Book Review: Gary Laderman. American Civil Religion. Minneapolis: Fortress Press, 2013, 93 pages, E-Book $12.99


[1] All U.S. citizens are certainly aware of the fact that religion finds its way into politics. We are also aware that early religious influences, largely Christian and Protestant, have had a lingering impact on the cultural values of American society. Notwithstanding the separation of church and state and the general agreement that religion is a private affair, Laderman observes, these religious influences, despite their diversity, have contributed to America’s “civil religion.” According to Robert Bellah’s view of civil religion, this heritage has provided enough shared values to unite and orient the people in a sense of connection to a transcendent God. This sense of transcendent connection gives the country “… a shared sense of purpose and meaning in the midst of historical experience and cultural diversity.” (21)

[2] Laderman then expands our understanding of civil religion by introducing the idea of “religious cultures.” Religious cultures can take a variety of forms within religious traditions or outside religion, as in sports, popular media or politics. Laderman maintains that religious cultures have five common characteristics, which he elaborates. Briefly, these include the sacred, myths, rituals and shared practices, the possibility of a transcendent experience of the true nature and meaning of existence, and a moral order. American civil religion is in his view is a religious culture with features that align with those five characteristics. The chapters that follow this foundational discussion give an account of the historical events and cultural expressions that are critical for understanding the peculiar features of American civil religion and its power to shape our national experience.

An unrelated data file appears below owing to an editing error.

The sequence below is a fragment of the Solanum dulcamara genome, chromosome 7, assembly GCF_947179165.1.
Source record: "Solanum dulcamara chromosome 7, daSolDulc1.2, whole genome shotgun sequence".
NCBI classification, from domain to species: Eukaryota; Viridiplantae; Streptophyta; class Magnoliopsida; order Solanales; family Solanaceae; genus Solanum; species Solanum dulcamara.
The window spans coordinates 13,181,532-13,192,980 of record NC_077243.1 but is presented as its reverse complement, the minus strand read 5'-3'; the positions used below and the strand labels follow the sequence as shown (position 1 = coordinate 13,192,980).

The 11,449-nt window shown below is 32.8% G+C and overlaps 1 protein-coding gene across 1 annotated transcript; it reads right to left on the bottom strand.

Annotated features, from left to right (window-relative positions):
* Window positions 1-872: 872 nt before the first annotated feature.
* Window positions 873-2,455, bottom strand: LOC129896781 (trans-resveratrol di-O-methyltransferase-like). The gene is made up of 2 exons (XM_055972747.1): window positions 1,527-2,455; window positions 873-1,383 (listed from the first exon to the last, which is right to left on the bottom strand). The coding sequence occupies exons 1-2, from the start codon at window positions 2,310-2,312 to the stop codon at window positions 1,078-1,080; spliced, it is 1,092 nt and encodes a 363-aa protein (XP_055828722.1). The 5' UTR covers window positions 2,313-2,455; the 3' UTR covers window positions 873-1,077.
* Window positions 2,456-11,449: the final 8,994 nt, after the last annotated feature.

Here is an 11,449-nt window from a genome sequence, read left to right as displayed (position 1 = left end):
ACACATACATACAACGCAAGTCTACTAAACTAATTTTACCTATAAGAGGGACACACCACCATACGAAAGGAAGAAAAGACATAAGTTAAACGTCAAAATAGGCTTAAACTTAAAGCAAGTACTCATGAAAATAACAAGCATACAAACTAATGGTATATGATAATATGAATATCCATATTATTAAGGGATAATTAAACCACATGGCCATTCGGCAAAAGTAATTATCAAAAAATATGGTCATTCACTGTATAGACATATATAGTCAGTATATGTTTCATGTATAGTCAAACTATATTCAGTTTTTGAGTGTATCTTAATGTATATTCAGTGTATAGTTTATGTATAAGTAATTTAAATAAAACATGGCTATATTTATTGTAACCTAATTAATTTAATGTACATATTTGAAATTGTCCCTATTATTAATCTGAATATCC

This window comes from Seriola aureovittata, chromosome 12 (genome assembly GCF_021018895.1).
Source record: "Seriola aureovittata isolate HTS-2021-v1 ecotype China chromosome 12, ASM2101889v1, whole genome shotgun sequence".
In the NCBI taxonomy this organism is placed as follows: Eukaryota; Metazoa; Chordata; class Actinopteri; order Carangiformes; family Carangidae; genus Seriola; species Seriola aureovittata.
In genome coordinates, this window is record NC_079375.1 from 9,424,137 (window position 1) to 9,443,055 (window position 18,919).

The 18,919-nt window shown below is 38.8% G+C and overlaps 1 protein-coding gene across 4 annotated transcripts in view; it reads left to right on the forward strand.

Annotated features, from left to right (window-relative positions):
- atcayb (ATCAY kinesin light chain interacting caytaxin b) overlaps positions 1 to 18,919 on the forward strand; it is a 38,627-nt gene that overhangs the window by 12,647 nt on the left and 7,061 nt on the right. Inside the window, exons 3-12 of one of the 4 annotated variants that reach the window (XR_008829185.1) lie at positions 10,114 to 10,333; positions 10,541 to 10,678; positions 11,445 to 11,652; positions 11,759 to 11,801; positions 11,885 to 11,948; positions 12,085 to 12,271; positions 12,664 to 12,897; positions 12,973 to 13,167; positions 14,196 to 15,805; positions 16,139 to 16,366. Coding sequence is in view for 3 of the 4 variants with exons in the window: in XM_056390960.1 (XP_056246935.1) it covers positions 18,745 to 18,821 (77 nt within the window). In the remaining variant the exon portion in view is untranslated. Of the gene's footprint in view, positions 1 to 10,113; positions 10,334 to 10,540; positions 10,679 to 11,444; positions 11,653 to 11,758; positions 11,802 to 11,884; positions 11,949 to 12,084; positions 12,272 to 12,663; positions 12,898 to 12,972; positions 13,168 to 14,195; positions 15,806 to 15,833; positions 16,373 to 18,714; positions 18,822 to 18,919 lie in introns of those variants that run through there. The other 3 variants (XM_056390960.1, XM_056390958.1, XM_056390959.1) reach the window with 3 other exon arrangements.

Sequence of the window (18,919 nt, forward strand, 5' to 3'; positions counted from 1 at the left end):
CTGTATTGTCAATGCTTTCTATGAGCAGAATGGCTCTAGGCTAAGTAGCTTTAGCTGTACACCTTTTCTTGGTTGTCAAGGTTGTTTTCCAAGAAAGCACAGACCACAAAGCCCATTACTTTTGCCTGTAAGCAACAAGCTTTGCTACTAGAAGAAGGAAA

[3] In Part I, “American Civil Region: Past and Present,” Laderman believes that we cannot understand American civil religion until we have appreciated the conceptual frameworks, political orientations, and religious sensibilities provided by European Protestants in the founding of the New World. Paramount are the English Protestants and the Puritans. The latter, despite the failure of their theocratic endeavor, provided a vision of a country in covenant with God that has had a persistent influence in the shaping of national identity.

[4] The Puritan and other Protestant religious contributions laid the groundwork for the emergence of a more clearly focused civil religion in the Revolutionary War era. The good and the evil were readily identified.  Identifying with the Exodus of the chosen people was prominent in the minds of the patriots and was strengthened by victory. Heroes like Washington and military victories became sacred symbols of the emerging religious culture.